IRS Issues Guidance on Renewable Energy Projects, Retirement Withholding

The Internal Revenue Service has issued rules and guidance covering two disparate tax areas: renewable energy and retirement payments.

New rules give relief for taxpayers developing renewable energy projects and producing energy through renewable means. The IRS also issued proposed regulations that update the tax withholding rules for periodic retirement and annuity payments made after Dec. 31, 2020.

There will be a bigger window on renewable energy.

The new relief measures help not only those who develop renewable energy projects but those who use renewable strategies to produce electricity. The acceptable sources include wind, biomass, landfill gas, trash, and hydropower. There’s also a safe harbor for taxpayers using solar panels, fuel cells, micro-turbines and combined heat-and-power systems.

This latest guidance is spelled out in Notice 2020-41.

The IRS admits that the effects of the COVID-19 pandemic has caused delays in the supply chain for the components that are needed to complete renewable energy projects that would otherwise be eligible for important tax credits.

For certain projects that began construction in 2016 or 2017, Notice 2020-41 adds an extra year to the four-year “Continuity Safe Harbor” provided in existing guidance. If these projects are placed in service within five years construction will be considered to be continuous. 

Notice 2020-41 also provides a measure of comfort for those taxpayers who started construction and incurred at least 5% of the project costs and made payments for services or property that was expected to be delivered within 3 1/2 months.  the IRS now considers these taxpayers to be considered “incurred” under economic performance rules.

The notice says if the services or property are received by Oct. 15, 2020, the taxpayer’s expectations at the time of the 2019 payment are considered reasonable.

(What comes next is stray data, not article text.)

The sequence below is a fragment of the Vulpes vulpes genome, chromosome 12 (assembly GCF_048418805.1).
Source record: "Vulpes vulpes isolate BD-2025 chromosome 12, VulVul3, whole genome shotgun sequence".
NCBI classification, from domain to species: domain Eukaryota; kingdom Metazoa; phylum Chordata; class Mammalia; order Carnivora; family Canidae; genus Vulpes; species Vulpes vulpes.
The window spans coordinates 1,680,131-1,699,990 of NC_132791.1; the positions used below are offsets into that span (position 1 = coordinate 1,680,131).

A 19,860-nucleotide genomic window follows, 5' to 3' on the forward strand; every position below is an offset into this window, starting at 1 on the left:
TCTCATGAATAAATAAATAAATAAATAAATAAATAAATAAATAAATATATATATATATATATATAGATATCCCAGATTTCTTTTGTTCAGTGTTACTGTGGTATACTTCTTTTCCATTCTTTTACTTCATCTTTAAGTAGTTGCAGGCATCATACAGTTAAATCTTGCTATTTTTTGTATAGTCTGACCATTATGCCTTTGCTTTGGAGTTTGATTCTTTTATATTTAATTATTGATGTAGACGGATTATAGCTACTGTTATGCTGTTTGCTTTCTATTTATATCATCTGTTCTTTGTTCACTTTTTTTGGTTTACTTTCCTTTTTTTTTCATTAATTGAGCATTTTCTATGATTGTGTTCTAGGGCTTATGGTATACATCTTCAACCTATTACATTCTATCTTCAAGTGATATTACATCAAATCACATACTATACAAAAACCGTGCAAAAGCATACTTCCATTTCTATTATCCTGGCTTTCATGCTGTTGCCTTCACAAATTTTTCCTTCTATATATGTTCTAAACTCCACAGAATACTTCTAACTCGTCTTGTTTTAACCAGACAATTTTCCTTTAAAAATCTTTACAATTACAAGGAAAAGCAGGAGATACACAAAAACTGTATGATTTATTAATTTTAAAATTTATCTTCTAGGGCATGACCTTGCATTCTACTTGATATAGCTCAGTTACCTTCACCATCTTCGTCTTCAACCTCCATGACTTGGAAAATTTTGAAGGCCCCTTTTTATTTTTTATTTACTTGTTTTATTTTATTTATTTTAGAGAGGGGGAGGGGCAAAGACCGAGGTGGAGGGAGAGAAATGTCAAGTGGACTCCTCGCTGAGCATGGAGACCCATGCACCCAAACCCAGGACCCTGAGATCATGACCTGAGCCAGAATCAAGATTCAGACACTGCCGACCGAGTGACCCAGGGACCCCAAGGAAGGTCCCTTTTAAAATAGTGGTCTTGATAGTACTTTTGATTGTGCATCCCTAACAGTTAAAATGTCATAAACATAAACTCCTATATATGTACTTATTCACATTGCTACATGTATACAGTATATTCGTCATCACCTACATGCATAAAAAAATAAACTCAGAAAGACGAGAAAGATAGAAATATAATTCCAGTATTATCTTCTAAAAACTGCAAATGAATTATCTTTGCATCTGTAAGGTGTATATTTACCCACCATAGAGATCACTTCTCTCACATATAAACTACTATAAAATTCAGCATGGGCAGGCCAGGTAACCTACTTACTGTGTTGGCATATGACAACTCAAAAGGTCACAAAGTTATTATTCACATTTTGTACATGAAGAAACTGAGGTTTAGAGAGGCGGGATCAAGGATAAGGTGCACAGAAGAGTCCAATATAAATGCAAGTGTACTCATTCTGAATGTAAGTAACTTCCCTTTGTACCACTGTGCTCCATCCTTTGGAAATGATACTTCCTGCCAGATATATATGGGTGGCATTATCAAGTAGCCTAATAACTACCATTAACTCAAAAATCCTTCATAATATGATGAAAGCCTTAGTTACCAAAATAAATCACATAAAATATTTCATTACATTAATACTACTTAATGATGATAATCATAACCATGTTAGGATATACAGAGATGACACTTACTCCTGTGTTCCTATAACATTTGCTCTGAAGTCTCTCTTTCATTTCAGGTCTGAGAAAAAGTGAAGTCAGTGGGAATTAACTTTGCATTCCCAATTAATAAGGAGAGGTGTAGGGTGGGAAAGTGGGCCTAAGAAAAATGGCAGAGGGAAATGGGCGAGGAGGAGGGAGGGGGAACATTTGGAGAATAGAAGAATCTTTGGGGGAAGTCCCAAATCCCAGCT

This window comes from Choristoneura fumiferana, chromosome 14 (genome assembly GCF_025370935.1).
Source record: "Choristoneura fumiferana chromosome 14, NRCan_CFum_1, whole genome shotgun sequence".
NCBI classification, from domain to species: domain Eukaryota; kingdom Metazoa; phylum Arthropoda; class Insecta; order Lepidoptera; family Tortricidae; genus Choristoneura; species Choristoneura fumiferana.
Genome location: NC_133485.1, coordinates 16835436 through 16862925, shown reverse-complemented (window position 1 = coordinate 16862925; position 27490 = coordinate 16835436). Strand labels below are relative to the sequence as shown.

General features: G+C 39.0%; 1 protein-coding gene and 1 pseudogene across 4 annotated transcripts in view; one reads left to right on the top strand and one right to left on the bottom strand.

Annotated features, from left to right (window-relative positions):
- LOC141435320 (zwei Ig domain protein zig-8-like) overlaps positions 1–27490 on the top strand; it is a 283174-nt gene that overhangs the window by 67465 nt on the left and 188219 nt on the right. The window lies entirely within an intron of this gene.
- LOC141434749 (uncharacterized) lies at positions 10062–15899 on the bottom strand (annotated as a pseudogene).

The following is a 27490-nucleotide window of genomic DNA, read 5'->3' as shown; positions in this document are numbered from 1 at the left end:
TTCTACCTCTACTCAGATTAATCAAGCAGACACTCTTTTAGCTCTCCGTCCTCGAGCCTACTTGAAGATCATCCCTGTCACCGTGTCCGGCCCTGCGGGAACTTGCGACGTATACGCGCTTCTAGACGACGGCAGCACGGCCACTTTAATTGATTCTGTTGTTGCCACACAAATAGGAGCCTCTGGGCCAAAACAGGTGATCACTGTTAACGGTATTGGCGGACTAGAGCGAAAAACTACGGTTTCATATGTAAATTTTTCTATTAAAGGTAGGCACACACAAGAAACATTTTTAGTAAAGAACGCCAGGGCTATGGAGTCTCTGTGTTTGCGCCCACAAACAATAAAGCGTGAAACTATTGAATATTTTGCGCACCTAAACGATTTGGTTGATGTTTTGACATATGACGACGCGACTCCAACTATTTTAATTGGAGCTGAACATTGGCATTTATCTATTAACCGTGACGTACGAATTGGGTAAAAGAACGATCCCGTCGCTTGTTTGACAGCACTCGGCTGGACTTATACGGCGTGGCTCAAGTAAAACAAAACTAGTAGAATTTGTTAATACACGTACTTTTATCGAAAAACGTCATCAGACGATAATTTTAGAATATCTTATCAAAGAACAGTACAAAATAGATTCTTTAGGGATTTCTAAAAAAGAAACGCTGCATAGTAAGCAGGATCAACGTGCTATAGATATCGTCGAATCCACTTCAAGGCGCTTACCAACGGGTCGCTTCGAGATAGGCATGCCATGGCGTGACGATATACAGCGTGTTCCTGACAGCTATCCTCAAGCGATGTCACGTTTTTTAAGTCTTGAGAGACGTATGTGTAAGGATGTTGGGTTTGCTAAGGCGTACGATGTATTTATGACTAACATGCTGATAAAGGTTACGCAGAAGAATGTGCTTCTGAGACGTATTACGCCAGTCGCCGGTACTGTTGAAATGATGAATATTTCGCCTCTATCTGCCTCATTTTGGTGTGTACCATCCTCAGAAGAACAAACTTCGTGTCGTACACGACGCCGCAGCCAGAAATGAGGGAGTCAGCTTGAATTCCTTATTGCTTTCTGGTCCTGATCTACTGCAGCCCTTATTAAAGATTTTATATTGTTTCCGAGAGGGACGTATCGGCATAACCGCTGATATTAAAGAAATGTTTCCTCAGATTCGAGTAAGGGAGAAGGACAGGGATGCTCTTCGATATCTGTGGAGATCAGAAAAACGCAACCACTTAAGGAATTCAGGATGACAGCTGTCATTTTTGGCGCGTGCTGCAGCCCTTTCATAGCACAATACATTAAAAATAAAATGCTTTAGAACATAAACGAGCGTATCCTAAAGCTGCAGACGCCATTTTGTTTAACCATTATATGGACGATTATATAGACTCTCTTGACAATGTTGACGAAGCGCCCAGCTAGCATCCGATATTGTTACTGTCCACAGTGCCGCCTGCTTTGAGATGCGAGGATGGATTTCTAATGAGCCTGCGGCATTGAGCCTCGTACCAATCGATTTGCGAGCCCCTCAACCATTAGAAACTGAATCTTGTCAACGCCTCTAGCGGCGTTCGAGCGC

IRS documents say these changes were all made necessary by the pandemic.

“Extending the Continuity Safe Harbor and providing a 3½ Month Safe Harbor will provide flexibility for taxpayers to satisfy the beginning of construction requirements and limit the impact of COVID-19-related delays on the ability to claim tax credits,” the IRS writes.

What are the new rules for payments?

Accounting Today reports that the IRS and the Treasury Department have also proposed new regulations updating income tax withholding rules for periodic retirement and annuity payments made after Dec. 31, 2020.

The rules for withholding on these kinds of payments were set up for change by the Tax Cuts and Jobs Act in 2017.

Before that time, if no withholding certificate was in effect for a taxpayer’s periodic retirement and annuity payments, withholding was determined by treating the taxpayer as a married individual claiming three withholding exemptions.

The 2017 tax reform measure changed that, saying instead that when no certificate was present, rules set out by Treasury would be the determining factor. But that hasn’t been as simple as it sounds.

The IRS issued Notice 2020-3 earlier this year that basically said the default rate of withholding on periodic payments with no certificate present would continue to be based on that of a married taxpayer with three exemptions.

Now, Accounting Today reports, this new proposal means another iteration of regulations will once again be coming from the IRS and Treasury for 2021 and beyond. The rules and procedures will hopefully determine the default rate of withholding on periodic payments when a taxpayer has no withholding certificate.

Accounting Today, though, advises that more rule changes may yet be on the horizon. Most of the individual tax provisions of the Tax Cuts and Jobs Act will expire in 2025.

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